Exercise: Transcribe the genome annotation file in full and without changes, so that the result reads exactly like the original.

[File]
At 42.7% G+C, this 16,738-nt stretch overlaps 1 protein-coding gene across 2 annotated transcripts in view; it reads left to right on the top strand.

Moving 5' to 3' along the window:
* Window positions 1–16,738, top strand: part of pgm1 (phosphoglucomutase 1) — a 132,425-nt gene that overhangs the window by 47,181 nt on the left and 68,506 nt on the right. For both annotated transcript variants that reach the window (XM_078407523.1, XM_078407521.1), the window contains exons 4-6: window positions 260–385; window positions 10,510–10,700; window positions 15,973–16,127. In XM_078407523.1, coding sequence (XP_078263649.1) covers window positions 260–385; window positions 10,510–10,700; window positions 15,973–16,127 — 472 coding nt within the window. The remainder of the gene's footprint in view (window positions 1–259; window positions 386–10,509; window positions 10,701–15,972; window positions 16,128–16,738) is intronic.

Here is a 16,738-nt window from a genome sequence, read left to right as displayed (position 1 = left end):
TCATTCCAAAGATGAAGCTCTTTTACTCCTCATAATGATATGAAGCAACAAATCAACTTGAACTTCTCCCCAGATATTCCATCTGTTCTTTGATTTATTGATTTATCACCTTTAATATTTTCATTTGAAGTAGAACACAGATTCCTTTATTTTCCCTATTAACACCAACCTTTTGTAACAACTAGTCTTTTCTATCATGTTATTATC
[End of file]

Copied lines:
At 42.7% G+C, this 16,738-nt stretch overlaps 1 protein-coding gene across 2 annotated transcripts in view; it reads left to right on the top strand.

Moving 5' to 3' along the window:
* Window positions 1–16,738, top strand: part of pgm1 (phosphoglucomutase 1) — a 132,425-nt gene that overhangs the window by 47,181 nt on the left and 68,506 nt on the right. For both annotated transcript variants that reach the window (XM_078407523.1, XM_078407521.1), the window contains exons 4-6: window positions 260–385; window positions 10,510–10,700; window positions 15,973–16,127. In XM_078407523.1, coding sequence (XP_078263649.1) covers window positions 260–385; window positions 10,510–10,700; window positions 15,973–16,127 — 472 coding nt within the window. The remainder of the gene's footprint in view (window positions 1–259; window positions 386–10,509; window positions 10,701–15,972; window positions 16,128–16,738) is intronic.

Here is a 16,738-nt window from a genome sequence, read left to right as displayed (position 1 = left end):
TCATTCCAAAGATGAAGCTCTTTTACTCCTCATAATGATATGAAGCAACAAATCAACTTGAACTTCTCCCCAGATATTCCATCTGTTCTTTGATTTATTGATTTATCACCTTTAATATTTTCATTTGAAGTAGAACACAGATTCCTTTATTTTCCCTATTAACACCAACCTTTTGTAACAACTAGTCTTTTCTATCATGTTATTATC